What Is the TOEFL® Test?
If you’re a non-native English speaker planning to study in an English-speaking country, you might need to take an English language proficiency test, such as TOEFL, to demonstrate your language skills. There are other tests available, like IELTS and PTE, but TOEFL is widely accepted around the world and remains very popular with students, universities, and colleges.
A Test of Academic English
It’s really important to remember that the TOEFL is not just an English test. More specifically, it’s a test of academic English. Instead of just assessing your general English skills, the tasks on the TOEFL are meant to simulate the sorts of things students actually do on campus. This means that test-takers listen to challenging lectures, read dense articles, and both speak and write about academic materials.
Even people that are completely fluent in conversational English might find the test challenging. One way to overcome this challenge is to become familiar with the actual content of the TOEFL. Students who know what’s on the test have an easier time sharpening their academic English skills before taking it, and feel less nervous on test day.
Today’s blog post will describe each of the four sections of the test, and suggest a few resources for further reading.
Reading is the first section of the TOEFL. You will read three or four dense academic articles that are about 800 words each. The articles that appear on the TOEFL cover a wide range of academic topics. The most common topics seem to be history, zoology, and physical geography, but they could be anything covered in a first-year course. The articles are all introductory in nature, so you don’t really need background knowledge to excel in this part of the test.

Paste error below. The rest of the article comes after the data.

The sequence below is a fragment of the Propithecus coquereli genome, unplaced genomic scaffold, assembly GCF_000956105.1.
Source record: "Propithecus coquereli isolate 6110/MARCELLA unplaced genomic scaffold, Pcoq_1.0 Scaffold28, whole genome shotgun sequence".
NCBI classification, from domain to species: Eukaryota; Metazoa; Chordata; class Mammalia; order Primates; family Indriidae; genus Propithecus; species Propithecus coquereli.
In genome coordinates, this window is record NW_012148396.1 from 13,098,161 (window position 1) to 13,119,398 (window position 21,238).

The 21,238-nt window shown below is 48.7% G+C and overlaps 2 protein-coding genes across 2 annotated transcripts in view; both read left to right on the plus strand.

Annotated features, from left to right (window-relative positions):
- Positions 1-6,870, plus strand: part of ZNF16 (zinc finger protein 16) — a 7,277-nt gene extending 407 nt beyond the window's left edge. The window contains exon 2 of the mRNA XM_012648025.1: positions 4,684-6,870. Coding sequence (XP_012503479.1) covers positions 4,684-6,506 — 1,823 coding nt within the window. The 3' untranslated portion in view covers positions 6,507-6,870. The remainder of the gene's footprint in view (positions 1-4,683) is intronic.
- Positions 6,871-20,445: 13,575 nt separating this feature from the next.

Each article is followed by 10 questions. The first nine questions are all multiple choice. Usually each question has just one correct answer, but occasionally you must pick two correct choices. The questions test a variety of skills, including your ability to locate specific facts, make inferences, or guess the meaning of a tricky word. Each of these questions refers to just a single paragraph, which is identified for you. The final question refers to the entire article, and usually requires you to correctly identify its main and supporting ideas. You will have 54 minutes (three articles) or 72 minutes (four articles) to read everything and answer all of the questions.
If your test has four articles, one of them will contain questions that are not scored. This content is used to ensure that the difficulty level of the test is the same week by week. Don’t try to guess which questions are unscored.
Listening is the second section of the TOEFL. You will listen to three or four academic lectures, and two or three conversations occurring on a university or college campus. The lectures are about five minutes, and cover any academic topics in a first-year university class. The conversations, meanwhile, are about three minutes and usually involve a student and a professor or a student and someone on campus providing a service, such as a librarian, or a counsellor.